Nonfinite Verb Forms (Verbals)
by Tina Blue
May 15, 2002
In English, we call nonfinite verb forms verbals. The types of verbals are infinitives, participles and gerunds. The difference between a finite verb and a verbal (nonfinite verb form) is that a finite verb is completely inflected. In English, verbs are inflected according to five aspects:
Person: first, second, or third
Number: singular or plural
Tense: past, present, future, or any of the other tenses
Mood: indicative, imperative, or subjunctive
Voice: active or passive
The reason verbs thus inflected are called finite is that these inflections limit the verb. A nonfinite verb form has not been completely limited by inflection, in the same way that a blank sheet of paper has all sorts of possibilities that a paper with writing or drawing on it no longer has. A clause can only have as its predicate a finite verb, or if it has a verb phrase for a predicate, the auxiliary (helping) verb must be finite. An infinitive is the uninflected, or plain, form of the verb. In English we usually use the particle "to" when talking or writing about infinitives: to run, to jump, to see, to think, to be. A participle acts as an adjective (running shoes; broken vase; lost child; unread book), or as the main verb in a verb phrase (the last verb in the series of words that make up a verb phrase: to have run; am walking; had bought; would be thinking). A participle can be either present tense or past tense, but will not have any of the other four inflections found in finite verbs. A gerund is the ing form of a verb used as a noun. The gerund form of a verb looks exactly like the present participle, but they function differently in a sentence. The gerund will fill a noun slot (subject, direct object, object of preposition, etc.), but the participle will be either an adjective or part of a verb phrase:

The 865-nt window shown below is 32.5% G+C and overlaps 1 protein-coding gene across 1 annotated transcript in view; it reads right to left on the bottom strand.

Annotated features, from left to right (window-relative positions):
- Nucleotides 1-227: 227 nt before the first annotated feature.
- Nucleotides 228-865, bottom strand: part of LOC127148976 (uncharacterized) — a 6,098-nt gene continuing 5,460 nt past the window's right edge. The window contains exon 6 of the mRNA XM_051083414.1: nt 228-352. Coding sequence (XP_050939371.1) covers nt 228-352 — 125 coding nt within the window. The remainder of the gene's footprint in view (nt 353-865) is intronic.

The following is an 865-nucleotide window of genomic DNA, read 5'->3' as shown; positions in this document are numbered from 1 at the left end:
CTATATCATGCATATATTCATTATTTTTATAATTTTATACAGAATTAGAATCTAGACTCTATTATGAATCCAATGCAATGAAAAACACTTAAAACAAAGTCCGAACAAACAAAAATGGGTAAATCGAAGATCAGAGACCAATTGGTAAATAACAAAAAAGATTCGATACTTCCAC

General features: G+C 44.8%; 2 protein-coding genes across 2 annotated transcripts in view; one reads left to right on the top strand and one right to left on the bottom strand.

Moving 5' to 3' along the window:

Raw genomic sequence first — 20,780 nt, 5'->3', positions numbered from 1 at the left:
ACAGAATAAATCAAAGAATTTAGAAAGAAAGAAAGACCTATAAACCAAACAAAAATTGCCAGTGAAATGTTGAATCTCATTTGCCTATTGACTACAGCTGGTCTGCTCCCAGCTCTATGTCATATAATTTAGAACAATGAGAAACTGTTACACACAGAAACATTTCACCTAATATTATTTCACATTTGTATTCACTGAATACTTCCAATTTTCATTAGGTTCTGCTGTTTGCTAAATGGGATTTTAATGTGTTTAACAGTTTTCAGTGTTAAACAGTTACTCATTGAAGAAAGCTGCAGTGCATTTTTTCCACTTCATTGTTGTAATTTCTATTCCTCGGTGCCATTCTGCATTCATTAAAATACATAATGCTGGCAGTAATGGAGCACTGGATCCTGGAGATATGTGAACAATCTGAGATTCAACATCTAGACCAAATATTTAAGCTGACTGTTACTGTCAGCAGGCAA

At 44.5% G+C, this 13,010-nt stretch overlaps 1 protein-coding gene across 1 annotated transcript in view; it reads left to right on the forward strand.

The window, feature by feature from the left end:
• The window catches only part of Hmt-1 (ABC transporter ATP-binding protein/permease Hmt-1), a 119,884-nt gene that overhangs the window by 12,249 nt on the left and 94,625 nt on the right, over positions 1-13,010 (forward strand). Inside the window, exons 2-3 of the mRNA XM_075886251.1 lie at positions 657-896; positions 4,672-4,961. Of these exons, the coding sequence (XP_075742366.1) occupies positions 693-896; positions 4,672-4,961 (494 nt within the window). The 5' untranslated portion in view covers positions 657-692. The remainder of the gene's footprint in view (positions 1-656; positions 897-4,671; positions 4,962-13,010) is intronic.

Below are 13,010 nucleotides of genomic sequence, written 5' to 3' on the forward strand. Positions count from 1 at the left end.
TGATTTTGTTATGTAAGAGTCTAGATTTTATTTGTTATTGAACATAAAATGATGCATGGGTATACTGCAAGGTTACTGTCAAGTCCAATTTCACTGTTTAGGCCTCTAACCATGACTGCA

~Running is good exercise. (gerund)
~Are those new running shoes? (participle)
~He is running his last race today. (participle)
~Don't even think about buying that dress! (gerund)
~This is the new buying guide for used cars. (participle)
~I won't be buying a new car until I can save up a decent down payment. (participle)
None of these nonfinite verb forms can act alone as the predicate of a clause. You cannot say any of the following things:
~I to be late for work.
~I being late for work.
~I been late for work.
You can only say something like:
~I was late for work.
~I am late for work.
~I will be late for work.
~I have been late for work.
In all of these cases, the predicate is either a finite verb or a finite verb phrase, in which the nonfinite verb form (verbal) is supported by a finite (fully inflected) auxiliary verb.